22 May 2021   Leave a comment

The recent conflict between Israel and Palestinians has revealed a small but distinct movement among some members of the US Democratic Party toward greater sympathy to the Palestinian people. Since the founding of Israel in 1948, members of both US political parties have been strong supporters of Israel. But recent polls suggest that the support is becoming less strong because the policies of the Netanyahu government have sharply circumscribed the possibilities for a viable Palestinian state next to Israel.

In many respects, this shift is a generational change. There is a large cohort of Americans who have never known any Israeli leader other than Netanyahu who has been Prime Minister since 2009. Additionally, that cohort has also witnessed the growth of the Black Lives Movement in the US which has exposed the reality of Black lives in the US which has never been witnessed before in US history (the cameras in smartphones has been a very important technological change for most Americans who very often know very little about how Blacks are treated in the US). Most Americans have never fully comprehended the reality of how Palestinians are forced to live under occupation.

It is also important to remember that there is no monolithic Jewish position on the occupation. The Pew Research Center has polling data which reveals the diversity of opinion among American Jews about the state of Israel. The polling has some interesting conclusions:

“Israel, the world’s only Jewish-majority country, is a subject of special concern to many Jews in the United States. Caring about Israel is ‘essential’ to what being Jewish means to 45% of U.S. Jewish adults, and an additional 37% say it is ‘important, but not essential’; according to a new Pew Research Center survey that was fielded from Nov. 19, 2019, to June 3, 2020 – well before the latest surge of violence in the region. Just 16% of U.S. Jewish adults say that caring about Israel is ‘not important’ to their Jewish identity.

“However, the survey found that Jewish Americans – much like the U.S. public overall – also hold widely differing views on Israel and its political leadership.

“Most Jewish Americans identify as Democrats or lean toward the Democratic Party, and more than half gave negative ratings at the time of the survey both to Israeli Prime Minister Benjamin Netanyahu and to then-President Donald Trump’s handling of U.S. policy toward Israel. But Orthodox Jews – 75% of whom are Republican or lean Republican – generally rated both Netanyahu and Trump positively.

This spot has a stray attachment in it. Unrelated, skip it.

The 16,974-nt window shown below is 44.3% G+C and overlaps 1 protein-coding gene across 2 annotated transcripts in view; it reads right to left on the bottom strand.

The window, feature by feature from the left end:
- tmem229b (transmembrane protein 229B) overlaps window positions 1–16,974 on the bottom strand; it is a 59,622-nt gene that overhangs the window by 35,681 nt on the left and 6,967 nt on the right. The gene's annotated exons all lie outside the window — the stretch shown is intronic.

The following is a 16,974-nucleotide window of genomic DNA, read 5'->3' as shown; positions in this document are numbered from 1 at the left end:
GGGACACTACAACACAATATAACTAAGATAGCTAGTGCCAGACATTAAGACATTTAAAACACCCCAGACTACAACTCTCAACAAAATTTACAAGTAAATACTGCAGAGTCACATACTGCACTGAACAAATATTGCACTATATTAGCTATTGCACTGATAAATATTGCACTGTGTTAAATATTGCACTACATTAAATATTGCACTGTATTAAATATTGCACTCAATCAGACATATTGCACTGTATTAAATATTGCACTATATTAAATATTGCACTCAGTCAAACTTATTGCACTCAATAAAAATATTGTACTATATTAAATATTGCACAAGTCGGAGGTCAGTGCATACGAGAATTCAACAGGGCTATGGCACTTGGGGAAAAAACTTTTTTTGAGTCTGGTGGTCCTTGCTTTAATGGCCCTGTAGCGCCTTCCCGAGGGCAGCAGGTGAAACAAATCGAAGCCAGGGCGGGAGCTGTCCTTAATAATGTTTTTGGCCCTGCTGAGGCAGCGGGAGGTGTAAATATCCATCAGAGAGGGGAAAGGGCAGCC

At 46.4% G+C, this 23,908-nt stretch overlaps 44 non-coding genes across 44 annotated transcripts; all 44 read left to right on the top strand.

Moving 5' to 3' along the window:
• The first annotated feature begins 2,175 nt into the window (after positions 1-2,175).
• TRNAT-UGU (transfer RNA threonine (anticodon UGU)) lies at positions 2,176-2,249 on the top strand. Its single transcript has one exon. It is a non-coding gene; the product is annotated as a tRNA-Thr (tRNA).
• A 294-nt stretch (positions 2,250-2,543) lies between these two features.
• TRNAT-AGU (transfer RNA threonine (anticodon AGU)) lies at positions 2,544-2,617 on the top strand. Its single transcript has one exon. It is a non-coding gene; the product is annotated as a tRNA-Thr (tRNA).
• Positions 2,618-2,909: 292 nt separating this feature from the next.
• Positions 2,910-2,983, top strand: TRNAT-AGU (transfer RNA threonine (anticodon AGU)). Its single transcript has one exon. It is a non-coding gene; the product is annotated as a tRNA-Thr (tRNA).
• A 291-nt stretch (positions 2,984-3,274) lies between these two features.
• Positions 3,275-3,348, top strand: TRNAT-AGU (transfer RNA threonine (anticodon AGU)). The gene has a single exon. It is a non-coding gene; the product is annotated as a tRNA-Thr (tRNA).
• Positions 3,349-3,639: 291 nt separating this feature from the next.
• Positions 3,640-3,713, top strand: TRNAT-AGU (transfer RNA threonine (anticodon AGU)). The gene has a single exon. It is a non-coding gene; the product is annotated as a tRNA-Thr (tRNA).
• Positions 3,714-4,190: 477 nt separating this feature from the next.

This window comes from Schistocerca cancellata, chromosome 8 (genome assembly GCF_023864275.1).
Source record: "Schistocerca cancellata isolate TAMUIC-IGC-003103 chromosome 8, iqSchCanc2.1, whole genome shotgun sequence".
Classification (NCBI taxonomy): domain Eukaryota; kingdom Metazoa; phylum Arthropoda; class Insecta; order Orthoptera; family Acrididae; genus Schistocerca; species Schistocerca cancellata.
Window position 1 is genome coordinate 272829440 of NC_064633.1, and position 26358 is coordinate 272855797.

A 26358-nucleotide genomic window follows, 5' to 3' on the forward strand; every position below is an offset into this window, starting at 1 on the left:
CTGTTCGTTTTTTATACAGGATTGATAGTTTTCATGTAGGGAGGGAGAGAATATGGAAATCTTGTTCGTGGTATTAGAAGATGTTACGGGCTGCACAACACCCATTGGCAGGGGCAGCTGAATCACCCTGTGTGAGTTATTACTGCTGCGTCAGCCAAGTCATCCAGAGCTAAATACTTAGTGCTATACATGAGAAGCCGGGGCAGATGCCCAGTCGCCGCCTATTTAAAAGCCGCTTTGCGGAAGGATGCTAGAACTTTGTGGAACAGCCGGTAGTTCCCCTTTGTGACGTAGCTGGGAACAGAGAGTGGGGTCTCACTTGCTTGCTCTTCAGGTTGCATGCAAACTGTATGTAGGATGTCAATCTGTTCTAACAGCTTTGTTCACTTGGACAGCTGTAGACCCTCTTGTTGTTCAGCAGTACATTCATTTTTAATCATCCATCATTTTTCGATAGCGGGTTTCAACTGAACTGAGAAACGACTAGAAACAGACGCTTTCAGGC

“Orthodox Jews were also more likely than Jews in other denominations to say that the Israeli government was making a sincere effort to reach a peace settlement with the Palestinians and that God gave the land that is now Israel to the Jewish people. By contrast, most Jewish Americans said they did not think that either the Israeli government or Palestinian leaders were sincerely seeking peace. And most Jewish adults took the position that God ‘did not literally give’ the land of Israel to the Jewish people (42%) or said they do not believe in God or a higher power at all (24%)…

“More than half of all U.S. Jews belong to the two long-dominant branches of American Judaism: 37% identify as Reform and 17% as Conservative. Roughly one-in-ten (9%) describe themselves as Orthodox. Other branches, such as the Reconstructionist movement and Humanistic Judaism, total about 4%, and due to small sample sizes cannot be analyzed separately. One-third of Jewish adults (32%) do not identify with any particular stream or institutional branch of Judaism.”

Israel and Hamas have agreed to a cease-fire which looks fragile, but there is no question in my mind that attitudes toward Israel have changed because of the 11-day conflict. Writing for the New Yorker, Bernard Avishai suggests that the conflict has changed significantly:

“The situation, in short, is fluid, agitated, and reminiscent of the atmosphere after the 1973 war, when, in spite of a putative Israeli victory, the idea that military force was all the foreign policy Israel needed—and that the Palestinian question would wait—was suddenly revealed to Israelis as delusional and arrogant. Before that war, the government spoke not of deterrence but of “security borders,” which neighboring Arab states, it claimed, wouldn’t dare attack. They did. Now, as then, there is a growing sense that Israel cannot come out of this crisis the same country it was when it went into it. On the right, there is more bravado: calls to disarm Gaza, and to suppress Israeli Arabs as a fifth column. On the left, which has found renewed energy, there are calls for reëngagement with the Palestinian question, and, correspondingly, for democratic norms that are vital enough to resist theocracy and to lessen anti-Arab discrimination.”

President Biden preferred to stay out of the Israeli-Palestinian conflict–most Administrations have failed to make any substantive progress towards advancing peace. But I suspect that Biden will be forced to pay closer attention to the conflict during his Administration. It is time for new ideas.

Posted May 22, 2021 by vferraro1971 in World Politics

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